I generally find what I’m looking for. Very rarely do I uninstall an app.

  • Samuel Serafim

    How this apps got high rating?

  • bob

    Bout damn time

  • http://www.facebook.com/people/Chris-Poulos/629584504 Chris Poulos

    Hope they finally get rid of the samsung .biz hardware wireless dongle update, tired of seeing it pop up in my app updates…

  • irishrally

    Great news, and 60,000 is a lot of apps, around 8.5% of the store. Earlier on I don’t think Google would have wanted to cut almost 10% of the apps when the iOS, Android app count comparisons were being made. Nice to see that’s all in the past now … because “we” rock.

  • Nicole Gagneux

    This is great news. Good job, Google, doing some spring cleaning. Next: control why the heck an app that gives me weather needs access to my contacts or “dial numbers without my permission”.

    And those are just mild permissions, I’ve seen worse.

  • http://twitter.com/SFIndustries Curtis Coburn

    This is good to see! The number of applications does not matter, but the quality of them matters the world.

  • http://profiles.google.com/kylecpcs Kyle Kennedy

    At least google has a generous return/refund policy on apps. Also, being able to browse via my web browser, and then pick an app and push it to any of my devices makes searching, reading, and installing far simpler than anything iTunes or anyone else offers.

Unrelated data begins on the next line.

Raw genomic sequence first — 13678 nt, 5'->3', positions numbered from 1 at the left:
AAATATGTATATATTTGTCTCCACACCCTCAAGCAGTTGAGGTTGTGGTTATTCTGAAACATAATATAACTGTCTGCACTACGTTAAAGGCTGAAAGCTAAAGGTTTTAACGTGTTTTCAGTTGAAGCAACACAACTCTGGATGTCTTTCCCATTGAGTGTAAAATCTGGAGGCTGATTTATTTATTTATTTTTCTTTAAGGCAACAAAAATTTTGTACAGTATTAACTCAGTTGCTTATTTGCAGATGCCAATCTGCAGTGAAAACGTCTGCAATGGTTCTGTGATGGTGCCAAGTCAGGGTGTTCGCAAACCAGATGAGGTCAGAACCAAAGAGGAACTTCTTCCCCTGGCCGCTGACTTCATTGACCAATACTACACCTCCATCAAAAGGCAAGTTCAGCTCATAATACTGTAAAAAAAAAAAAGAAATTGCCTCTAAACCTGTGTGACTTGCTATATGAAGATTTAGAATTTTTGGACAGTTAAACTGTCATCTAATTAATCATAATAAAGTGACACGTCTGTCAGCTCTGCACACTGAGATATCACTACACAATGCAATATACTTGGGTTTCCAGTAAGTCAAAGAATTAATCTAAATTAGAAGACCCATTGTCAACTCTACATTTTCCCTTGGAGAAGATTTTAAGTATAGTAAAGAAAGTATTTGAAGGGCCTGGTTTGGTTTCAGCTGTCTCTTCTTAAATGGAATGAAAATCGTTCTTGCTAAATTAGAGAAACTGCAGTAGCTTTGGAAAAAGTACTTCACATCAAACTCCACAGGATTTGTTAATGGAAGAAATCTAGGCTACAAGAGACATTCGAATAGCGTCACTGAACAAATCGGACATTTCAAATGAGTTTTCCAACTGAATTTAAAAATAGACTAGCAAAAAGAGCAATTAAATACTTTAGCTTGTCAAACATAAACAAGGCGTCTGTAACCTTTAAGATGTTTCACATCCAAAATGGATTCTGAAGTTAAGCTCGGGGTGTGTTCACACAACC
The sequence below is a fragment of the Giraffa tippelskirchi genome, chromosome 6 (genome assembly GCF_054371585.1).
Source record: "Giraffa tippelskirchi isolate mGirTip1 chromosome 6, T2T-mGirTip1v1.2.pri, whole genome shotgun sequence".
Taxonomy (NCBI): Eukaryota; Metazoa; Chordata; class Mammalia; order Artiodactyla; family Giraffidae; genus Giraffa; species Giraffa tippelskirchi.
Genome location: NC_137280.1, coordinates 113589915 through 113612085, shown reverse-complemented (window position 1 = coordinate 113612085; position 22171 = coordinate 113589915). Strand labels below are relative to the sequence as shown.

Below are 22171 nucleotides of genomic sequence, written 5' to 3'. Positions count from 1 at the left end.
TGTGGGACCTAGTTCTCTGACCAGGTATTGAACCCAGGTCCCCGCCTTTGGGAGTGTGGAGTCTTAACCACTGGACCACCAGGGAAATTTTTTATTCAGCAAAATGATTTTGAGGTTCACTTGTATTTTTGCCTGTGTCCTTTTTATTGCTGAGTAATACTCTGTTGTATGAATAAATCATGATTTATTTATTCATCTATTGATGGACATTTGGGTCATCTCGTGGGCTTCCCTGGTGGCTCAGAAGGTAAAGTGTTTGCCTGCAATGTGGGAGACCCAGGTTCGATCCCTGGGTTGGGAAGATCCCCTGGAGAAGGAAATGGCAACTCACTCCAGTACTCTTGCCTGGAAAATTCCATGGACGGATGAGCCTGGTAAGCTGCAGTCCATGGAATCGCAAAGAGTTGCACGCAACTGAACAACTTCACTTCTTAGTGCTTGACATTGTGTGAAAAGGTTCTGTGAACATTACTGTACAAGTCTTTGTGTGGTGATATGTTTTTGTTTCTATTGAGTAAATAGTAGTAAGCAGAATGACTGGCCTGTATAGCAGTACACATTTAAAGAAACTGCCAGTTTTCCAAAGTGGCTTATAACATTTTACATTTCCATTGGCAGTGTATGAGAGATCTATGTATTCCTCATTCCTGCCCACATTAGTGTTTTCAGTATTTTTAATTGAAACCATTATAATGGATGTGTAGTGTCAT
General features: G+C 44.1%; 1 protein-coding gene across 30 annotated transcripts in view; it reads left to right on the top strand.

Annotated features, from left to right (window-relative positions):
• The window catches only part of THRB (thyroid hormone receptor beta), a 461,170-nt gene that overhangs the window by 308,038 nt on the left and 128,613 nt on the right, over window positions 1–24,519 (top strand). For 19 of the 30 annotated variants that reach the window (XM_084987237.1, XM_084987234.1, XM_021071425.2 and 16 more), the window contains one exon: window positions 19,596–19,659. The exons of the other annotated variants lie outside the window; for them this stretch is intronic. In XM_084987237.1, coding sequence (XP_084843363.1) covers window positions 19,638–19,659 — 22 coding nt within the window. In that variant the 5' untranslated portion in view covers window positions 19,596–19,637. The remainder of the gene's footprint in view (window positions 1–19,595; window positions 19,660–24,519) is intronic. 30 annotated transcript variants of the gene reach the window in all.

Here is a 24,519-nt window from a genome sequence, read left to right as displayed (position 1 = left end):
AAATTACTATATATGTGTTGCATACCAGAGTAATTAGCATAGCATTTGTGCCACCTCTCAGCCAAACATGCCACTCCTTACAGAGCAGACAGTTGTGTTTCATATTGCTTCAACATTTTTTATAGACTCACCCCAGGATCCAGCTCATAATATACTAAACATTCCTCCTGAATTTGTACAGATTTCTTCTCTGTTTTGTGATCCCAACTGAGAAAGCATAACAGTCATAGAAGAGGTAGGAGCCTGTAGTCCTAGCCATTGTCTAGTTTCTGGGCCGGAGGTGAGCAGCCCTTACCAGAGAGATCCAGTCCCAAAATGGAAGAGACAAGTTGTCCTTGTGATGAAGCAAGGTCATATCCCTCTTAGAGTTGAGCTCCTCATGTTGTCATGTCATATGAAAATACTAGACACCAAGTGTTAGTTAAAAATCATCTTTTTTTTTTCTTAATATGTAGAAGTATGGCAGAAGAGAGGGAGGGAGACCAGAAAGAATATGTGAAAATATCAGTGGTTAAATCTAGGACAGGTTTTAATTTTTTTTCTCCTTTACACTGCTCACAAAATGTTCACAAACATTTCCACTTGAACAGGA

• NuLLnVoiD

      Google has a terrible return/refund policy. A 15 minute window isn’t enough for some of the games coming out now. They can take 5 minutes to download and 30 minutes to get the app data. Just look at Bard’s Tale (3.5 Gb for the HD version). Google used to give 24 hours. Many developers have had to provide refunds through their own sites in order to extend a return policy that Google screwed up on. This just creates more hassle for everyone involved.

      I’m still glad to see that Google is doing a little house keeping. You are right about the simplicity of pushing to a single device from the computer. That was a HUGE improvement.

      • queenren

        If you think Google’s return policy is terrible, take a look at Apple’s app store return policy….oh that’s right…they don’t have one.

        I don’t complain about Google’s policy.

  • TheHowiie

    Seeing better games and apps. Nice to see Google taking a firm stand.

  • John Wentworth

    Glad they are taking cleaning up the app store seriously, I’ve downloaded a few crappy applications and even mistakenly paid for a few that were deleted within minutes of downloading. Generally these days I have most of the apps I really need set, any new apps are generally from recommendations, either personal or from a website I frequent.

  • aholsteinson

    Good for Google, they need to protect the quality of the Play Store and a stronger enforcement of the rules will encourage developers to add more polish to their apps.

  • NIGHTSCOUT

    LOL i bet if Google did some serious house cleaning, they would lose 50% of all apps LMAO!

  • itmustbejj

    I remember back when Google almost encouraged these to bloat their app store numbers. I’m glad the Play Store has evolved past that point to where they can start being more serious about quality.

  • jomama

    Old news

  • Steve

    There are many apps that contribute to freeze -ups….many conflicting ones…upon removing them no more freezes…need a bit better control